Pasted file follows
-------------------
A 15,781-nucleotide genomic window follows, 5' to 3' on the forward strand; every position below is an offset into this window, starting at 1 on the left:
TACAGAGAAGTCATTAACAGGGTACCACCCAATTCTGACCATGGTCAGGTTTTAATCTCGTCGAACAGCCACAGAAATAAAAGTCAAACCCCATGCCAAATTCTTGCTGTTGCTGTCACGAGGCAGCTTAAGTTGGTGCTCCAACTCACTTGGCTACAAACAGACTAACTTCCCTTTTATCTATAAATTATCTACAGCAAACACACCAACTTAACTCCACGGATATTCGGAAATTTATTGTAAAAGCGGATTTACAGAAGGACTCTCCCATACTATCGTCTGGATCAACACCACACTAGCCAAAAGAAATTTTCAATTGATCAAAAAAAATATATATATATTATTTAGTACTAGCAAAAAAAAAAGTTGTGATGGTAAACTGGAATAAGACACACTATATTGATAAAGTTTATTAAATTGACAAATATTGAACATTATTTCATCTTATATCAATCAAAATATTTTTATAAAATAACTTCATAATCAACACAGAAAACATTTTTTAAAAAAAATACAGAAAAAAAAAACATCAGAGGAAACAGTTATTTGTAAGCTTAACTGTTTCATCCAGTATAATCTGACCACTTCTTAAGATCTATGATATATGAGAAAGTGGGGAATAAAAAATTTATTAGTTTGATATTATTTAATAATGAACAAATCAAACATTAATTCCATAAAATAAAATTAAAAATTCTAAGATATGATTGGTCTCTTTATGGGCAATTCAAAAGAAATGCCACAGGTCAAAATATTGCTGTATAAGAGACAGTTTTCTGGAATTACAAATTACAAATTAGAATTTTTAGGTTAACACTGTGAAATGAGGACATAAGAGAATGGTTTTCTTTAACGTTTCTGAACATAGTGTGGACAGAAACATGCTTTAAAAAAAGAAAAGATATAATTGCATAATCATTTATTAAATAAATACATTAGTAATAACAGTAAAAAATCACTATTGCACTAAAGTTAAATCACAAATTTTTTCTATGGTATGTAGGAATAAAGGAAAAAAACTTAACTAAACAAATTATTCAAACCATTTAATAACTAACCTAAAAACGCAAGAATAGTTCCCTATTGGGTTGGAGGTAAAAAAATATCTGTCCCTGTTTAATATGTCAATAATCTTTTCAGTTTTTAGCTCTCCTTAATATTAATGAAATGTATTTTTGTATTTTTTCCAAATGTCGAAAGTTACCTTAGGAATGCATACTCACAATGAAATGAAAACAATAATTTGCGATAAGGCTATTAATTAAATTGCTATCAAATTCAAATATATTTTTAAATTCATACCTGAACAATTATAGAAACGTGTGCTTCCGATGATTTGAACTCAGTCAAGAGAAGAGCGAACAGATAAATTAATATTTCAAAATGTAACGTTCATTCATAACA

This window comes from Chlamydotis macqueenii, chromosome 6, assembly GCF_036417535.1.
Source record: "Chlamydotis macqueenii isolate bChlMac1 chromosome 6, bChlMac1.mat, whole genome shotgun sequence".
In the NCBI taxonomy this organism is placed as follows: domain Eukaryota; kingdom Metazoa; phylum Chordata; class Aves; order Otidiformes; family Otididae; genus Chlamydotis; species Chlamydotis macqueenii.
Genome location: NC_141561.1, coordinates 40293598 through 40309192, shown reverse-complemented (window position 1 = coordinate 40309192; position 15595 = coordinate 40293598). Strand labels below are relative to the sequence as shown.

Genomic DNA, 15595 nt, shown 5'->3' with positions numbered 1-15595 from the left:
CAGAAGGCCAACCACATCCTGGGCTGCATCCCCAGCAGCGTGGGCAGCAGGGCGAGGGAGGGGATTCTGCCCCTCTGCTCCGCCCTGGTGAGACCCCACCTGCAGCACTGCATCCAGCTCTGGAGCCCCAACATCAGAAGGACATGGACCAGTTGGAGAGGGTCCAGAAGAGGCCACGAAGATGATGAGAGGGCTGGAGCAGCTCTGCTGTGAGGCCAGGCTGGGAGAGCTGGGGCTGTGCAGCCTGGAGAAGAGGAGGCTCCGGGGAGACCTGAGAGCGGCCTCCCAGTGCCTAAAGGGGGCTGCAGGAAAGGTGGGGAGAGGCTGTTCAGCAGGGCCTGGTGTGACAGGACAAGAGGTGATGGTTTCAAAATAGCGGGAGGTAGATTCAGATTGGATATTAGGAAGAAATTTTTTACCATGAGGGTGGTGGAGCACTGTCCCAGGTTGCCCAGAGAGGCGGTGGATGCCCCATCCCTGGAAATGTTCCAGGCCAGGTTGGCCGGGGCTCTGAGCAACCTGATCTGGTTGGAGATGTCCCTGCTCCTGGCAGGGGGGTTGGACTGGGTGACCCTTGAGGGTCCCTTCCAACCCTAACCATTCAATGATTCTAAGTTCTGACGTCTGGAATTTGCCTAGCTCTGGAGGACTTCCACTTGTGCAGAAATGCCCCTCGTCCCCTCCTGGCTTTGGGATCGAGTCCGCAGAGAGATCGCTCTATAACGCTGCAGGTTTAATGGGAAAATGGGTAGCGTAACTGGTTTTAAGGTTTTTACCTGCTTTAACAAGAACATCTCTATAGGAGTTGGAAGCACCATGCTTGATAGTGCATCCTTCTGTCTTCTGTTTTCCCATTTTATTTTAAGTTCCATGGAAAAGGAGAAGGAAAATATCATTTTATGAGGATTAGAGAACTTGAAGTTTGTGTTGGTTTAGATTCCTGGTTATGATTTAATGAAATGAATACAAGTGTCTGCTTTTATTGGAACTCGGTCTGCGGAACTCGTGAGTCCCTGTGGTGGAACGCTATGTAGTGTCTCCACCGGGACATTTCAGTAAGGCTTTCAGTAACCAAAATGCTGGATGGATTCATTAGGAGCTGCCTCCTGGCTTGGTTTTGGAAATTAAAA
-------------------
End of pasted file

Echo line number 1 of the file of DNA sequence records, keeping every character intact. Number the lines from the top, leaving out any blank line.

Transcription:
A 15,781-nucleotide genomic window follows, 5' to 3' on the forward strand; every position below is an offset into this window, starting at 1 on the left: